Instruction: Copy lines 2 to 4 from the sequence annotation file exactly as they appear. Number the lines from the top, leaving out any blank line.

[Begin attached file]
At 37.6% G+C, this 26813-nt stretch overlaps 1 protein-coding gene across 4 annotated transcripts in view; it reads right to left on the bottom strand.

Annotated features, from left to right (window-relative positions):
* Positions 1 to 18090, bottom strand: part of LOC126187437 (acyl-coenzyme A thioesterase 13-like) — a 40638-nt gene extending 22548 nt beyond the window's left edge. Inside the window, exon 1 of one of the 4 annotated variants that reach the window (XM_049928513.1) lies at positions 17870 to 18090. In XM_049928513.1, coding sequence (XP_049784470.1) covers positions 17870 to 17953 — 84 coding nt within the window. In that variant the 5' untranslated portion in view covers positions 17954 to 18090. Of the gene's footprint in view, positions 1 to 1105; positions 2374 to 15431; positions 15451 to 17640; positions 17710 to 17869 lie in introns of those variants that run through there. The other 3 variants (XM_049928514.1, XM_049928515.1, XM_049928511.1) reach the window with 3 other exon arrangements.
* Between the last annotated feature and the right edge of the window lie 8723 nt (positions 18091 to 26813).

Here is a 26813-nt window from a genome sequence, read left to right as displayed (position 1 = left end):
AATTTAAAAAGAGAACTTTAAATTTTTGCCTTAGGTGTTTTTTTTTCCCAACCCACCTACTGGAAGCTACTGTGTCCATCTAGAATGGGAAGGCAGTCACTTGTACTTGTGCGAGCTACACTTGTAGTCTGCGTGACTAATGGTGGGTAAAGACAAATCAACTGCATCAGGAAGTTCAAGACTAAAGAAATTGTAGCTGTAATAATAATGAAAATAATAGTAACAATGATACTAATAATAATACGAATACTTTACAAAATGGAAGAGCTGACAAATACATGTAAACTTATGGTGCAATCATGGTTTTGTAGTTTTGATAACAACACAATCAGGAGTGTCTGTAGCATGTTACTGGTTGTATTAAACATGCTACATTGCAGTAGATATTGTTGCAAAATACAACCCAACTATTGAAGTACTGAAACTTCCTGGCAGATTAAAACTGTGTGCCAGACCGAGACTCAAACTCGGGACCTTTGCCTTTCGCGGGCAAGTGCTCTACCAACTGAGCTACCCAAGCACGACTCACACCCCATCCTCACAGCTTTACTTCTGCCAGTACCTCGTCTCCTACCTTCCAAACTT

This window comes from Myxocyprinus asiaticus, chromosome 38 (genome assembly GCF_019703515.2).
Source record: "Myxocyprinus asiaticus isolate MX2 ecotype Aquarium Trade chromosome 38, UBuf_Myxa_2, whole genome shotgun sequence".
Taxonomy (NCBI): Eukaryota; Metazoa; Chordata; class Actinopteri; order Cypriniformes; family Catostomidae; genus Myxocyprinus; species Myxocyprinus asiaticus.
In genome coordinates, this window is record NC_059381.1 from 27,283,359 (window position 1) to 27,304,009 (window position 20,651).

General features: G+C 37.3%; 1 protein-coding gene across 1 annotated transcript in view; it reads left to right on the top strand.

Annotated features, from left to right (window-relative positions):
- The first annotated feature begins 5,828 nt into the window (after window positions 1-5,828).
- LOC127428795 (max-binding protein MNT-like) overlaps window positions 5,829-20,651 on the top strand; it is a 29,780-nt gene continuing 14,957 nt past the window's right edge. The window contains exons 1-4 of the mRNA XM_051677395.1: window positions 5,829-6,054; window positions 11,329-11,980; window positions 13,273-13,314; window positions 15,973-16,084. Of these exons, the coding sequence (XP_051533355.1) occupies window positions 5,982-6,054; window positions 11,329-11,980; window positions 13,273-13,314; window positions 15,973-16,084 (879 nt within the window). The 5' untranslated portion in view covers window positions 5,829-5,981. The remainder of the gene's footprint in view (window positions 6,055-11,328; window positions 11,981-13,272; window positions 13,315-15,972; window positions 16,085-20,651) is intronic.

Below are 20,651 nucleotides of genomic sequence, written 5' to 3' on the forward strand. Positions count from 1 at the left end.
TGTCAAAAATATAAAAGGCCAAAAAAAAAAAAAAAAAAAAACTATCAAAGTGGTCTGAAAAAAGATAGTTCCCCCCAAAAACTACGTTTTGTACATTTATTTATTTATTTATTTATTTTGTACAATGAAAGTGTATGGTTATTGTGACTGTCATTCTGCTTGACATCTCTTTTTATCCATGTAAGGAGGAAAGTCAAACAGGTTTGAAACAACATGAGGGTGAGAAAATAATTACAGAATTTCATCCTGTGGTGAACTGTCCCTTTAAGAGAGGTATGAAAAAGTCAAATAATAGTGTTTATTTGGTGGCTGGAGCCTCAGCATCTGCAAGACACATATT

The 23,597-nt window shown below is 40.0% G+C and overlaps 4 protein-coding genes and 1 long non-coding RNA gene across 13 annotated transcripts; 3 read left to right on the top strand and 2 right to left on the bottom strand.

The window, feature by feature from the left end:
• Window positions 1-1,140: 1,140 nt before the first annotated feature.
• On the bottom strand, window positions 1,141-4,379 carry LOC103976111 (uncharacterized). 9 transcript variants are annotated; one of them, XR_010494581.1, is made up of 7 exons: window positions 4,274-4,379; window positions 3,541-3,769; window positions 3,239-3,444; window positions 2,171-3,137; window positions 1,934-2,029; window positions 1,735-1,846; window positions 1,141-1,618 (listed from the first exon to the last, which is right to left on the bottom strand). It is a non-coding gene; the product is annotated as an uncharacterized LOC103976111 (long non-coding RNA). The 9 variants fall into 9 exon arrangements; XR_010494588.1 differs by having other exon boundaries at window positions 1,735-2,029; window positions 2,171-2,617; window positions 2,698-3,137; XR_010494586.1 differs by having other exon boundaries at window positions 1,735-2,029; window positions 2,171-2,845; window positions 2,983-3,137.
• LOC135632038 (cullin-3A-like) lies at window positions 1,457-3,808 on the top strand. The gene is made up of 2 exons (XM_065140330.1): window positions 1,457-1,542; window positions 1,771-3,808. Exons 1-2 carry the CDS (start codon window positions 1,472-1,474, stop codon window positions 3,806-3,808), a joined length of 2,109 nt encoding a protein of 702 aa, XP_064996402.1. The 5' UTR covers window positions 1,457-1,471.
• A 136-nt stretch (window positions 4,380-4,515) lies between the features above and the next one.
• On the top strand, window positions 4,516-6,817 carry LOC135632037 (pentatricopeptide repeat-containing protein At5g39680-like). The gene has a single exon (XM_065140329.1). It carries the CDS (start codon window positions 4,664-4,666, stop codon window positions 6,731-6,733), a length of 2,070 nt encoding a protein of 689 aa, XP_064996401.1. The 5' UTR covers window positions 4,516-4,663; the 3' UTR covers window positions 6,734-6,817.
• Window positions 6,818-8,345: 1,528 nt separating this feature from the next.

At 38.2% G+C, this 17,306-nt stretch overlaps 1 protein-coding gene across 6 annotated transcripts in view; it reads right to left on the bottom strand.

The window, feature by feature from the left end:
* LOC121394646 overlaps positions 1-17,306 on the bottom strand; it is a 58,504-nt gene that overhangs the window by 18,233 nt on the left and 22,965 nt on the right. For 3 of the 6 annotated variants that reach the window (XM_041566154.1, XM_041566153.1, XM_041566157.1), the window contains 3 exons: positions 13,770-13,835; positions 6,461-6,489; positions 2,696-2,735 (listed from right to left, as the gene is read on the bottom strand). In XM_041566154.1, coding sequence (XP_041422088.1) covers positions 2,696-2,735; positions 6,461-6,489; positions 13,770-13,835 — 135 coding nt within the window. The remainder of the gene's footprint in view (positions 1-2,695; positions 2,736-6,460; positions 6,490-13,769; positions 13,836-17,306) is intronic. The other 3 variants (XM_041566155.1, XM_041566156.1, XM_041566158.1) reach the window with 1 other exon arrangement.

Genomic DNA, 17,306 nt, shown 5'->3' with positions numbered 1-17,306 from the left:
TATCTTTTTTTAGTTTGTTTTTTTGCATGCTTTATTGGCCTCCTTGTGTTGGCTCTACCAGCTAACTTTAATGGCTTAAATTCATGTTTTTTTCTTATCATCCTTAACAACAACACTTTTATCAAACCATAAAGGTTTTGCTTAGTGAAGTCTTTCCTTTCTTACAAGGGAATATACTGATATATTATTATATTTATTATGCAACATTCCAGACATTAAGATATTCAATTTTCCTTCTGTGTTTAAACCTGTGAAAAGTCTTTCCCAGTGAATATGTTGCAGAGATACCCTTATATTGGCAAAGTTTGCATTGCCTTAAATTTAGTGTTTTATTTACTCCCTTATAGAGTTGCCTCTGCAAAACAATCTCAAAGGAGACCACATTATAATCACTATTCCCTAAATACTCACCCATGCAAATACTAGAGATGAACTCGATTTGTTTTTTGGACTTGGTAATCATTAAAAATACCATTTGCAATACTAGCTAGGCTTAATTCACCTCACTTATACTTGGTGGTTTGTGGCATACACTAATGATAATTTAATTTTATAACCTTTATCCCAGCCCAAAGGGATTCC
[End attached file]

Annotated features, from left to right (window-relative positions):
* Positions 1 to 18090, bottom strand: part of LOC126187437 (acyl-coenzyme A thioesterase 13-like) — a 40638-nt gene extending 22548 nt beyond the window's left edge. Inside the window, exon 1 of one of the 4 annotated variants that reach the window (XM_049928513.1) lies at positions 17870 to 18090. In XM_049928513.1, coding sequence (XP_049784470.1) covers positions 17870 to 17953 — 84 coding nt within the window. In that variant the 5' untranslated portion in view covers positions 17954 to 18090. Of the gene's footprint in view, positions 1 to 1105; positions 2374 to 15431; positions 15451 to 17640; positions 17710 to 17869 lie in introns of those variants that run through there. The other 3 variants (XM_049928514.1, XM_049928515.1, XM_049928511.1) reach the window with 3 other exon arrangements.
* Between the last annotated feature and the right edge of the window lie 8723 nt (positions 18091 to 26813).